Adding mass quantities of compost, peat and other amendments takes time to build up in sand, many people try to build sand into soil without planting deep rooting plants and while it will work short term, it usually fails in the long term.
What happens is that the omnipresent bacteria process all the carbonaceous materials and they then leach through the sand, literally disappearing before the eyes of the gardener.
By adding fungi to the mix, those amendment materials have a chance of binding to the root systems with the help of the fungi and this allows those carbonaceous materials to hang around longer.
Continual additions of fungi and carbonaceous materials can then begin to turn the sand into sandy soil for long term benefits to the gardener.

You are on a good path to getting there. 
I would think more about how to get a balance of bacteria and fungi (mycelium) into your worm bins, that way when you use the castings to amend the ground, you will be adding more of the things required to create soil.

Worm composting is really pretty easy to do once you get the proportions of moisture, food, bedding worked into equilibrium.
As far as the azomite, volcanic sand, mineral blocks, etc. just add those to the ground along with your castings, they will serve you better that way.

Redhawk
 
wayne fajkus
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If you are close to the coast,  I would expect that you have a very good amount of trace minerals. Its all present in the salt water

If it is leaching thru the sand, then building soil should keep it up top.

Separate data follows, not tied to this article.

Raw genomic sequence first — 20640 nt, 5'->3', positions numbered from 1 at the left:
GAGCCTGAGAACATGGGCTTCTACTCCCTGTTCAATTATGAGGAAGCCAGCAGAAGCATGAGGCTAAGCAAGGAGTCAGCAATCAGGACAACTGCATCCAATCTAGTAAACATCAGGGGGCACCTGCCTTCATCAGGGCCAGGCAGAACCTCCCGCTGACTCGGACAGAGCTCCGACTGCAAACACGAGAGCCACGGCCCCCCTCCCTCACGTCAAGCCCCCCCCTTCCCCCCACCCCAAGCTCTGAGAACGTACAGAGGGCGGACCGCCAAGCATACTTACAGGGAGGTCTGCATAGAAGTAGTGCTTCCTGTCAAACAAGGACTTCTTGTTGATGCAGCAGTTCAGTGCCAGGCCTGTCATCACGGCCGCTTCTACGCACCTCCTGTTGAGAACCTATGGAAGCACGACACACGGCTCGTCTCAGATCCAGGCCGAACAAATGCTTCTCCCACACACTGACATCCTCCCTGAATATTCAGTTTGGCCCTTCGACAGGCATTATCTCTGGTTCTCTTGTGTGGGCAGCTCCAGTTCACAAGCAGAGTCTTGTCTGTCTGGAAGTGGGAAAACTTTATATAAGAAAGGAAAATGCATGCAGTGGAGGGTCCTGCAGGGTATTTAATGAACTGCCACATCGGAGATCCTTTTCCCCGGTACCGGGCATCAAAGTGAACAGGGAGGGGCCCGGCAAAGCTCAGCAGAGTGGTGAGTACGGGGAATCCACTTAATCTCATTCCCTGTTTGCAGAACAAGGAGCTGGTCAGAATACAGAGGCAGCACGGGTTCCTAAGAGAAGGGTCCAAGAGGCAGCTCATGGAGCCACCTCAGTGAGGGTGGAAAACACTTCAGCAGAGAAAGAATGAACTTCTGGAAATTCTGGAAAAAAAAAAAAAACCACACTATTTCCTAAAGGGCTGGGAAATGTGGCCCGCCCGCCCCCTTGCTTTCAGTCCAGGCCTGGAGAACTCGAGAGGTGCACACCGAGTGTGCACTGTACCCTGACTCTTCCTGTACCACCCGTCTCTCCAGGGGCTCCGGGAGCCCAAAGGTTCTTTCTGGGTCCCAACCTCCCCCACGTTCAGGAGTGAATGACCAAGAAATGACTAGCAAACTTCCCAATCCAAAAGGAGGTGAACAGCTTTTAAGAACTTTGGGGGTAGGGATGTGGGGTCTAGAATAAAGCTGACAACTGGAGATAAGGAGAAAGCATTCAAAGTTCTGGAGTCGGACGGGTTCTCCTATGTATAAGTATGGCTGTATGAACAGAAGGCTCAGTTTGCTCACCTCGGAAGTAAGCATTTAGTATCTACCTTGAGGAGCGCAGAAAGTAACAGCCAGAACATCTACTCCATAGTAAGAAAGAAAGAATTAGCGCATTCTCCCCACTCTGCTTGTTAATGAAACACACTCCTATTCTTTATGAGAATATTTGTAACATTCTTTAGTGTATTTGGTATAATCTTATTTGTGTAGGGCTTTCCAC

Kyle Neath
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If you're interested in far too much detail on the subject, I can definitely recommend Vermiculture Technology https://www.amazon.com/Vermiculture-Technology-Earthworms-Environmental-Management/dp/1439809879/ref=sr_1_1?ie=UTF8&qid=1481734434&sr=8-1&keywords=Vermiculture+Technology ; There are many studies in there about the different types of worm food and their resulting effects on plant growth.

The tl;dr of worm food is that the type of food you feed your worms has a significant impact on the effectiveness of the resulting compost. In general, (aged!) manures are always the best food (horse & pig being most beneficial). Worms LOVE manure. That's the red wiggler's native habitat. It has less to do with the minerals you put in and more to do with the ability of the worm's to process the material. Flow-through with aged pig manure will produce the best vermicompost possible, but if you're aiming for that, you're probably looking at a commercial operation.

For the average gardener/small-scale farmer, I'd suggest using whatever materials you have on hand. Food scraps generally produce the "worst" vermicompost, but even the worst vermicompost is awesome and will be loved by your plants. You might also look at http://redwormcomposting.com/ — his formula is pretty simple, and results in a high quality food that can be easily processed by the worms.

  • A living material (fallen leaves, rotten hay, thermal compost, manure, etc). The goal here is to include beneficial microorganisms (many people believe that the worms feed on these organisms, not the food itself)
  • "Prepared" food scraps. Blended/chopped/frozen/etc. The idea is to break down the physical structure of the food.